While the Mathematics and Technology departments will be hosting asynchronous classes, they will be administering uniform finals on January 25. The tests will be assessed using various online learning platforms, including JupiterEd and DeltaMath. “All of the final exams for Geometry, Algebra 2, and Pre-Calculus will be administered online using DeltaMath, the same program students used to complete their summer assignment. Unlike previous years, all of the exams will be administered at the same time,” Assistant Principal of Mathematics Eric Smith said in an e-mail interview. “The content of the exams isn’t different from last year.”

For many students, Regents Week typically serves as a period of time to unwind and prepare for the next semester after finals exams.“Regents Week is actually the time you use to destress and decompress before the next semester, and I think a lot of students were looking forward to that time because we don’t have a lot of that time now that we’re in remote learning,” senior and Student Union President Julian Giordano said. “It feels like we’re confined to our homes, and the only thing we do in our homes is work, and it’s going to feel that way for the entirety of Regents Week because we still will be in live classes.”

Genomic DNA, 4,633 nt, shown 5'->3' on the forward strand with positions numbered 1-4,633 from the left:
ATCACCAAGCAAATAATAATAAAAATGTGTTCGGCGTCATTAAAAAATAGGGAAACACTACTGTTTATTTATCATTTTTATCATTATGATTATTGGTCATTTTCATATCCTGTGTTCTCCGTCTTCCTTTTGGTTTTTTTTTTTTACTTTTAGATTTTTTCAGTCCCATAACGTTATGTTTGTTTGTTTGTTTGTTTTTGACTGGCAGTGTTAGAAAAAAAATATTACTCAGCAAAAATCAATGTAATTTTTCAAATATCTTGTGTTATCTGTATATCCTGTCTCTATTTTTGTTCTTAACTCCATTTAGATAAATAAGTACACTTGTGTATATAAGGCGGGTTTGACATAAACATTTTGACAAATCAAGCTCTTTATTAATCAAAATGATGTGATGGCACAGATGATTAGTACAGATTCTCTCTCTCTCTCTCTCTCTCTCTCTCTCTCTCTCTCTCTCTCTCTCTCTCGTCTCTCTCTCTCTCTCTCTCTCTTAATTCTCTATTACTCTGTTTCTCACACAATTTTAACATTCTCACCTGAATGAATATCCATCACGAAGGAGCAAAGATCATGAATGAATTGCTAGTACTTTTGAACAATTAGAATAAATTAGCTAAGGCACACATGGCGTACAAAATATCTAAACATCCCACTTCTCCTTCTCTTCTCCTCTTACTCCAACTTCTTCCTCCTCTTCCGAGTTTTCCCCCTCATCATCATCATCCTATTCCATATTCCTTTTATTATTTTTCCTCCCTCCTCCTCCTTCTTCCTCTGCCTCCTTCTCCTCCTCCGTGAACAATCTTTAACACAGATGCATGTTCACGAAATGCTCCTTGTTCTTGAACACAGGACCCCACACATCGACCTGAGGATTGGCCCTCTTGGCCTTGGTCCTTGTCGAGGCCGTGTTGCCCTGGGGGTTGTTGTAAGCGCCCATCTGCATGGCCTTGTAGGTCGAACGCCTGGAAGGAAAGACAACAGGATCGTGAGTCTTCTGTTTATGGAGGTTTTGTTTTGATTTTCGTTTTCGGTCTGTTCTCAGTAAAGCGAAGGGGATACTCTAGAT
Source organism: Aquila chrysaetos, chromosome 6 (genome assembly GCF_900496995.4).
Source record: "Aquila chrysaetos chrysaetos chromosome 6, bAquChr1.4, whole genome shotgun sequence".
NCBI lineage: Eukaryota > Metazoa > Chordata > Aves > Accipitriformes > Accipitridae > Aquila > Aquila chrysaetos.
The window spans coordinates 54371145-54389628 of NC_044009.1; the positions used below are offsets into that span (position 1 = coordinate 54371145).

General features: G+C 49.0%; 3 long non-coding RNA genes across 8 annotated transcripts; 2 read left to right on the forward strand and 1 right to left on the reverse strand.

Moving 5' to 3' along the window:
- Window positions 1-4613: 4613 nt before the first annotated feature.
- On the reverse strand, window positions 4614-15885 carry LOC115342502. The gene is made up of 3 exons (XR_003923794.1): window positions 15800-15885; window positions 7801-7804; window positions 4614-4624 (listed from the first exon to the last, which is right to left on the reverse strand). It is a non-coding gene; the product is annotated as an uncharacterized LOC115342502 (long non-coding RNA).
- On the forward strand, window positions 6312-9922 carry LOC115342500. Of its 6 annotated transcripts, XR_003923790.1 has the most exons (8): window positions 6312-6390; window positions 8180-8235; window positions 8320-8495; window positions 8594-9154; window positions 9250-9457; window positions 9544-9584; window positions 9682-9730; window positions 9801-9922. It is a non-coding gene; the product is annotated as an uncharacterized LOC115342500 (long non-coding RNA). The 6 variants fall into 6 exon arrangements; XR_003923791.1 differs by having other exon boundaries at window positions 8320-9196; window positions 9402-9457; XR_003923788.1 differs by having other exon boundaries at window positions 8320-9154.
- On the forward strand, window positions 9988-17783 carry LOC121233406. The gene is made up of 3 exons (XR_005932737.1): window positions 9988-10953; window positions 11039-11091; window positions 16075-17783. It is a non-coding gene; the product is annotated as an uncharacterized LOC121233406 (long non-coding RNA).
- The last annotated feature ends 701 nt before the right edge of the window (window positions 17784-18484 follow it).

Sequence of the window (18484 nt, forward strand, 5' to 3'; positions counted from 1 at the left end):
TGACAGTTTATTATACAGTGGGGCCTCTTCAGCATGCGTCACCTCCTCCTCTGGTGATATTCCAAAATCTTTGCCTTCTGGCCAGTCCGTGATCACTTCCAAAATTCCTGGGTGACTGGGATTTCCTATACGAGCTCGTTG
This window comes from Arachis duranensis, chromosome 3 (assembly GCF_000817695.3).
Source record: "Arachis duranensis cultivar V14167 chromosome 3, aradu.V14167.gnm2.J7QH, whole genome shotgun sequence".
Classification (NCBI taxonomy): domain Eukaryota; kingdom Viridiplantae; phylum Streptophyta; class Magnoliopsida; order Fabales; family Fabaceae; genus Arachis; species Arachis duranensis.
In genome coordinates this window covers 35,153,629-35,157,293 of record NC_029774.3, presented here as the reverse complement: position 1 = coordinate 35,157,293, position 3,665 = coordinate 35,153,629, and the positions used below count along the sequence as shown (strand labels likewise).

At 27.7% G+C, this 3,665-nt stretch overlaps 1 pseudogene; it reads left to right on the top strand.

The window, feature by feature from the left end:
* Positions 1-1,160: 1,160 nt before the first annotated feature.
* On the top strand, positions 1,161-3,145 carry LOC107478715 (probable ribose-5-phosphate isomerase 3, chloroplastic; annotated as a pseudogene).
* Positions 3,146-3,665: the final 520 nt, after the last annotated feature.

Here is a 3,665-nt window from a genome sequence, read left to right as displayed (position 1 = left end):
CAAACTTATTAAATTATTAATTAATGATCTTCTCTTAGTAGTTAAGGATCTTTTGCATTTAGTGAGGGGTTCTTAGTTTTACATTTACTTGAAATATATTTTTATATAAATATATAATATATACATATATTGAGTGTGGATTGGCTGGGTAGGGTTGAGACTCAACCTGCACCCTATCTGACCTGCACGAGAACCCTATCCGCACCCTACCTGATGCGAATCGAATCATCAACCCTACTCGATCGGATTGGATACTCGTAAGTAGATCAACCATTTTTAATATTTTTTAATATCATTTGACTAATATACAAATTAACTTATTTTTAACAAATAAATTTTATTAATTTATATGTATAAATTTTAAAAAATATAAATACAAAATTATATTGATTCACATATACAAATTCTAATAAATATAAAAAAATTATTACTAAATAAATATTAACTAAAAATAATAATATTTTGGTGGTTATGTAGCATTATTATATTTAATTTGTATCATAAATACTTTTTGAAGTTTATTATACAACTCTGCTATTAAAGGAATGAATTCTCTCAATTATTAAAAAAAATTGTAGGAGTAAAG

Some students are concerned that the continuation of live instruction during both Finals and Regents Weeks will add to an accumulating pile of stress. “The only reason I’m a little disappointed that live instruction will proceed during Regents Week is because when we took in-person finals, I could devote the entirety of the rest of my days/week to studying, but now if one were to have multiple finals that week on top of live instruction, the stress levels must only have increased,” junior Krista Proteasa said in an e-mail interview. “This type of motivation we have to conjure ourselves while remote isn't in endless supply. In fact, it’s usually used up fairly quickly, so breaks are absolutely necessary to let us breathe from time to time.”

Chang acknowledged the increased stress levels she may face but recognized that having classes during Regents week might be necessary. “[It] makes sense since the tests are canceled. I do wish we had an official break during that time, but I also don’t want us to fall behind,” she said.

Giordano, however, expressed that many students are reaching a point of academic burnout. “I think we have this emphasis on live instruction during Regents Week [because] we’re losing class time, and we need class time to make up for the time that we’ve missed, and a lot of teachers are worried about preparing students for AP exams, Regents exams, or whatever the case is,” he said. “That’s definitely a concern, but in trying to recreate last year, teaching everything the way we did before and keeping the exact same curriculum, I think we’re sort of lying to ourselves because it’s not possible […] students do need a break.”